It may not last long, but western Queens politicians this week are expressing satisfaction with the Metropolitan Transportation Authority.
First, the agency joined with Citigroup to open a long-completed internal transfer point at the Court Square station in Long Island City on Friday. Then, the MTA decided to lease long-vacant retail space at the Jackson Heights Transit Hub at Roosevelt Avenue and 74th Street on Monday.
Councilman Danny Dromm (D-Jackson Heights) had been asking the MTA to lease its vacant properties since 2009. He said it would help the community and enable the struggling agency to raise money.
“The MTA had neglected the gateway to our community for far too long,” said Dromm. “I am delighted the MTA has finally taken steps towards leasing the empty storefronts at the 74th Street/Roosevelt Avenue station.”
Since the station was refurbished in 2005, the agency had “inexplicably missed out on a significant source of income,” according to Dromm’s office.
A lease agreement was signed with Famiglia-DeBartolo, LLC for the operation of a 24-hour Famous Famiglia pizzeria and Italian restaurant at one of the street level spaces.
In Long Island City, passengers had been complaining that an internal transfer linking the G train at Long Island City-Court Square with with Court Square Station on the 7 line and the Court Square-23rd Street station on the E and M lines had been completed for months but wasn’t open.
In April, passenger Michael Charney contacted the Queens Chronicle to express his great concern that commuters often missed their trains after having to walk an extra foot-ball field’s worth of distance, sometimes in inclement weather.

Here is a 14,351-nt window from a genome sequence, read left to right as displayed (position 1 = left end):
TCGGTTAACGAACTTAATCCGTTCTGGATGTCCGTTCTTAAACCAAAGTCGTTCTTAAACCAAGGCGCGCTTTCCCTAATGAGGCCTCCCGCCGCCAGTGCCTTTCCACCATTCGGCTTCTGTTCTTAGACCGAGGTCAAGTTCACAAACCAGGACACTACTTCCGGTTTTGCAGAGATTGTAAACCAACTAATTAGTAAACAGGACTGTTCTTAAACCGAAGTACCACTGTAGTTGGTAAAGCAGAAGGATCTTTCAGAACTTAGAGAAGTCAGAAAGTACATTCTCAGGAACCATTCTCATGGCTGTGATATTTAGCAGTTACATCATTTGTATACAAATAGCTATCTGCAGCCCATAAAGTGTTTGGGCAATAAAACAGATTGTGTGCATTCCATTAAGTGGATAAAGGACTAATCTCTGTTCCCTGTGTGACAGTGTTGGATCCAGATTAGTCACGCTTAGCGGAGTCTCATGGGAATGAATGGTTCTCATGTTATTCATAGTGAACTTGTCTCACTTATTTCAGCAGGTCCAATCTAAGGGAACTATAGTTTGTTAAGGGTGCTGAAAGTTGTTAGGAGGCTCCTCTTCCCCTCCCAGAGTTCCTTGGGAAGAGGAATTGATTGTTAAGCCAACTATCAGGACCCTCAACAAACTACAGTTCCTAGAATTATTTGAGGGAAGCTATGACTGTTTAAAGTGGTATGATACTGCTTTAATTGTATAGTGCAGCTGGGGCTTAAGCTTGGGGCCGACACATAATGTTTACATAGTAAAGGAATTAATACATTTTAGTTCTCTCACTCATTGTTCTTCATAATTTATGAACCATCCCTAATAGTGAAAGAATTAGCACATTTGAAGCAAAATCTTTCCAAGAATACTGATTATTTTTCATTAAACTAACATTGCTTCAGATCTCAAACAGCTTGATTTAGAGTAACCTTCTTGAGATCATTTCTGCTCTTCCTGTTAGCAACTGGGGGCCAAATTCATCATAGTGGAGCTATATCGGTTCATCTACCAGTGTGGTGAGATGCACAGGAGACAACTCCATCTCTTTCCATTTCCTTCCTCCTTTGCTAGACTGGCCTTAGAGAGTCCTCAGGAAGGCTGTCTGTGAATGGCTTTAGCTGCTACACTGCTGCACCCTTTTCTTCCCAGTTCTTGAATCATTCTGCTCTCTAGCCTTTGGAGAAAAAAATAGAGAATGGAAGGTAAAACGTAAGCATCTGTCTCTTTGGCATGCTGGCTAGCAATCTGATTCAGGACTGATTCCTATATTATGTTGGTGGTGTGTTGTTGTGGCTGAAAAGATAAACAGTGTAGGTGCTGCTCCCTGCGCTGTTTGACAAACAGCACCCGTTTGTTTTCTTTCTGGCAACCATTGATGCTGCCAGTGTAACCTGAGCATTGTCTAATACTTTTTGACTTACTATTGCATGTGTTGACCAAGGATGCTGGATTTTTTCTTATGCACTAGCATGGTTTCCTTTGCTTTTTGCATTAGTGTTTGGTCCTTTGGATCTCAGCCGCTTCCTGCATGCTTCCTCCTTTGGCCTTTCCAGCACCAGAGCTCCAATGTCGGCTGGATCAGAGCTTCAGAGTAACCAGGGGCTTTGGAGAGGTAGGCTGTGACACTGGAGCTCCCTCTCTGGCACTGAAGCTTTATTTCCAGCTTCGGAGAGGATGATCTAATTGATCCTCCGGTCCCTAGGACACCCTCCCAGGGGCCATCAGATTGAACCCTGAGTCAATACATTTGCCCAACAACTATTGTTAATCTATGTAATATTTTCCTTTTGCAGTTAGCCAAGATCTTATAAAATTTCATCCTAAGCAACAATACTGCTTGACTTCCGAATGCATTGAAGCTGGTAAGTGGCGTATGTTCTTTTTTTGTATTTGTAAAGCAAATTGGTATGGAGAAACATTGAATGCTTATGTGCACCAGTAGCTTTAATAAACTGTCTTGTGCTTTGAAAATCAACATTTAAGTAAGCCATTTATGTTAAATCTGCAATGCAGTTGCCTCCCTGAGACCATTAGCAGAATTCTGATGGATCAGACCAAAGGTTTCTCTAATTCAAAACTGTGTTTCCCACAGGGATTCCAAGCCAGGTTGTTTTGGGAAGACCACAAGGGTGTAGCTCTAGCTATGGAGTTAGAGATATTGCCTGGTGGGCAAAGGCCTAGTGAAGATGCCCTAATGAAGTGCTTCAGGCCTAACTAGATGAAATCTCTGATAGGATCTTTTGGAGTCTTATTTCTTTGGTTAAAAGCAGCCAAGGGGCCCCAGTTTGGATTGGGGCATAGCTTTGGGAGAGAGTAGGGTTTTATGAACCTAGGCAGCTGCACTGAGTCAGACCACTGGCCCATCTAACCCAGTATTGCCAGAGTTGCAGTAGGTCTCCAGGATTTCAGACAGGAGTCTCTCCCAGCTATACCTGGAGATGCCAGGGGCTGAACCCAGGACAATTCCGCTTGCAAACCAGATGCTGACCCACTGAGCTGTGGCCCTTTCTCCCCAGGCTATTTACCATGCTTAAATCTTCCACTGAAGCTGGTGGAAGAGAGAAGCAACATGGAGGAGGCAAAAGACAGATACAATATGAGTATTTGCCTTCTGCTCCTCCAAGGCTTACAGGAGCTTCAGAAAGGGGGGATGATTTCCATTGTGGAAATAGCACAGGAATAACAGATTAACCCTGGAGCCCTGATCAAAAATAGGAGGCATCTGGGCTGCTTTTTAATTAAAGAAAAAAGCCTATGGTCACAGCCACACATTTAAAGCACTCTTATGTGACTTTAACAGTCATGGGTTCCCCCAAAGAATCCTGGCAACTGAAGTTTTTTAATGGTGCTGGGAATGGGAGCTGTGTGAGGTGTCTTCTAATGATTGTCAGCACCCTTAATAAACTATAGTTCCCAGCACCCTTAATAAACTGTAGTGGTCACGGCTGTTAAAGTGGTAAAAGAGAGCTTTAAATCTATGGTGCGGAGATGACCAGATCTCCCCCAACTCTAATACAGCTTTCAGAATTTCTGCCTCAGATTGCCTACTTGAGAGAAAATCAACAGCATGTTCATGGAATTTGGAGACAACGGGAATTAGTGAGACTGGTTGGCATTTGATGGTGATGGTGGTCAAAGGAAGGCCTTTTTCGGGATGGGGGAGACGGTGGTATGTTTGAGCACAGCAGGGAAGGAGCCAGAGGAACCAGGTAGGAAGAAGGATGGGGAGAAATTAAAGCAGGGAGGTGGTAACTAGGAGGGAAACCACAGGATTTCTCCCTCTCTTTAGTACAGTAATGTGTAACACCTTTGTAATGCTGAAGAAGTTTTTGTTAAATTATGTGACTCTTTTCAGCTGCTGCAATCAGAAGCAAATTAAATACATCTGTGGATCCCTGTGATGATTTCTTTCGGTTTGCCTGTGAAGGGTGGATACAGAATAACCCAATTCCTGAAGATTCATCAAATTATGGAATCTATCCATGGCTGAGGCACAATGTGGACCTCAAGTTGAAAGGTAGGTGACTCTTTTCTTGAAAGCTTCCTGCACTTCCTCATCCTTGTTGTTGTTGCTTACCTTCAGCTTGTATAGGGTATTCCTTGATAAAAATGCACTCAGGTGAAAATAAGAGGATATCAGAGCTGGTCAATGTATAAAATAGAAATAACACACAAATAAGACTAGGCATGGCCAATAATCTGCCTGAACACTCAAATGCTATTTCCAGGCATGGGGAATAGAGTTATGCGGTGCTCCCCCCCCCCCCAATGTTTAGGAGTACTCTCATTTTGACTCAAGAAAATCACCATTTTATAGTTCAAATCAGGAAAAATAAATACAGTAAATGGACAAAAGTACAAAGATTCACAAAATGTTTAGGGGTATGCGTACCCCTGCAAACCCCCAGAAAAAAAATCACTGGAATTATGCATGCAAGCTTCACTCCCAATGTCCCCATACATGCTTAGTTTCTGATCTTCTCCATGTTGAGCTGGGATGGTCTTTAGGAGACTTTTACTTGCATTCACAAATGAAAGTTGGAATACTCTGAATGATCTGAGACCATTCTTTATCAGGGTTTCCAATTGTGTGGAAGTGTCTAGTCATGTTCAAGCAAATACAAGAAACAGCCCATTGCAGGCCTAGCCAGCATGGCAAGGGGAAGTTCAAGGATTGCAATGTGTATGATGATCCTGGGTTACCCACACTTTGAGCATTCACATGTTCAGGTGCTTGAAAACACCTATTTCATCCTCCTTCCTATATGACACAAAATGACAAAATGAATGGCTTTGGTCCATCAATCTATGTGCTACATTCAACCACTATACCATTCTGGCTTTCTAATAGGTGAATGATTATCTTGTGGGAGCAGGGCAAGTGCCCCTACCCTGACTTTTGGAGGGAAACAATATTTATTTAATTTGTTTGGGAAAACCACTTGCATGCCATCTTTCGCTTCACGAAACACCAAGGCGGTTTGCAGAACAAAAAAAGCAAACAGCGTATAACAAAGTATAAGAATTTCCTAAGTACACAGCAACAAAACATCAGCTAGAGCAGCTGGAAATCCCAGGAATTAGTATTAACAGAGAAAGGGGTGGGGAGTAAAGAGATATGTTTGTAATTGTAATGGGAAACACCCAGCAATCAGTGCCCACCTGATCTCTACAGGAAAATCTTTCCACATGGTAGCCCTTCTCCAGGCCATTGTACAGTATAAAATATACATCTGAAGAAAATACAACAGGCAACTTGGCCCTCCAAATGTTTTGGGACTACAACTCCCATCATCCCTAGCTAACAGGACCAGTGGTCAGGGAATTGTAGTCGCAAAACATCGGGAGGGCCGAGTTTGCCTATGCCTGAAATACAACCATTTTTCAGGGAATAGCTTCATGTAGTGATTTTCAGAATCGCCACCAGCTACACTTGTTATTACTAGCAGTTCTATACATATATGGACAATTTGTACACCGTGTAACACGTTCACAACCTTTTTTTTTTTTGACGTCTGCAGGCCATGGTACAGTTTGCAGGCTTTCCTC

At the time, a spokesman for the MTA said the agency was in talks with Citigroup to reach a memorandum of understanding since the transfer was built on their land.
After two articles in the Queens Chronicle, the agency opened the $47.6 million transfer on Friday to the delight of straphangers and politicians.
“This new transfer station will help commuters travel more conveniently in and out of Long Island City,” said state Sen. MikeGianaris (D- Astoria). “The public-private partnership between the MTA and Citi should serve as a model for future projects during these difficult budget times. I am thankful to everyone who played a part in making this announcement a reality.”
The transfer will serve an estimated to 20,000 customers each weekday and features two escalators, three elevators in compliance with the Americans with Disabilities Act and a transfer stairway.
The project was a mandatory requirement under the zoning code for the development of the second phase of the 15-story Citi bank office building. Construction began in 2009, according to the MTA. Citigroup footed the majority of the bill, while NYC Transit paid $13.9 million.
These two projects are not all the MTA has planned for western Queens. NYC Transit announced it will be undertaking a capital project scheduled for award later this month to make platforms on the 7 line ADA compliant.
The work will include full platform replacement, platform windscreen replacement and the installation of ADA boarding areas, tactile warning strips and signage. A spokeswoman for the MTA said she is not sure how the construction would impact commutes as the project is still in preliminary stages.